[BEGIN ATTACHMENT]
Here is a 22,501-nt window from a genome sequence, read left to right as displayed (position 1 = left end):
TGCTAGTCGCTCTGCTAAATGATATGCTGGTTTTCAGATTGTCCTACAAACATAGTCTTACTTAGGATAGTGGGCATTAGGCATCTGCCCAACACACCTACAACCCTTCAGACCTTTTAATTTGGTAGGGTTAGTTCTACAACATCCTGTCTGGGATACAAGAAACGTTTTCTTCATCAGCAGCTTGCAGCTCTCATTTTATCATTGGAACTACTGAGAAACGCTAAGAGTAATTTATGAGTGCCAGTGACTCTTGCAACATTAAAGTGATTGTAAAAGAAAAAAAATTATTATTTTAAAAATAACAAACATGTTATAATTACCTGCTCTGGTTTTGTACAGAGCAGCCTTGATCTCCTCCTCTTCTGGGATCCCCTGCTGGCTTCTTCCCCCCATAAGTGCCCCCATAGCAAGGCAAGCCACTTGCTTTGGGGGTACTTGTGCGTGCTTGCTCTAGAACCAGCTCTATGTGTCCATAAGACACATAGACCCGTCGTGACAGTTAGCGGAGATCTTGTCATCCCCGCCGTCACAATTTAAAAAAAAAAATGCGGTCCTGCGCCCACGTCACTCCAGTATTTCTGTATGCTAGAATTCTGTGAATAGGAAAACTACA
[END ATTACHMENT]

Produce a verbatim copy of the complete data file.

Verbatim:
Here is a 22,501-nt window from a genome sequence, read left to right as displayed (position 1 = left end):
TGCTAGTCGCTCTGCTAAATGATATGCTGGTTTTCAGATTGTCCTACAAACATAGTCTTACTTAGGATAGTGGGCATTAGGCATCTGCCCAACACACCTACAACCCTTCAGACCTTTTAATTTGGTAGGGTTAGTTCTACAACATCCTGTCTGGGATACAAGAAACGTTTTCTTCATCAGCAGCTTGCAGCTCTCATTTTATCATTGGAACTACTGAGAAACGCTAAGAGTAATTTATGAGTGCCAGTGACTCTTGCAACATTAAAGTGATTGTAAAAGAAAAAAAATTATTATTTTAAAAATAACAAACATGTTATAATTACCTGCTCTGGTTTTGTACAGAGCAGCCTTGATCTCCTCCTCTTCTGGGATCCCCTGCTGGCTTCTTCCCCCCATAAGTGCCCCCATAGCAAGGCAAGCCACTTGCTTTGGGGGTACTTGTGCGTGCTTGCTCTAGAACCAGCTCTATGTGTCCATAAGACACATAGACCCGTCGTGACAGTTAGCGGAGATCTTGTCATCCCCGCCGTCACAATTTAAAAAAAAAAATGCGGTCCTGCGCCCACGTCACTCCAGTATTTCTGTATGCTAGAATTCTGTGAATAGGAAAACTACA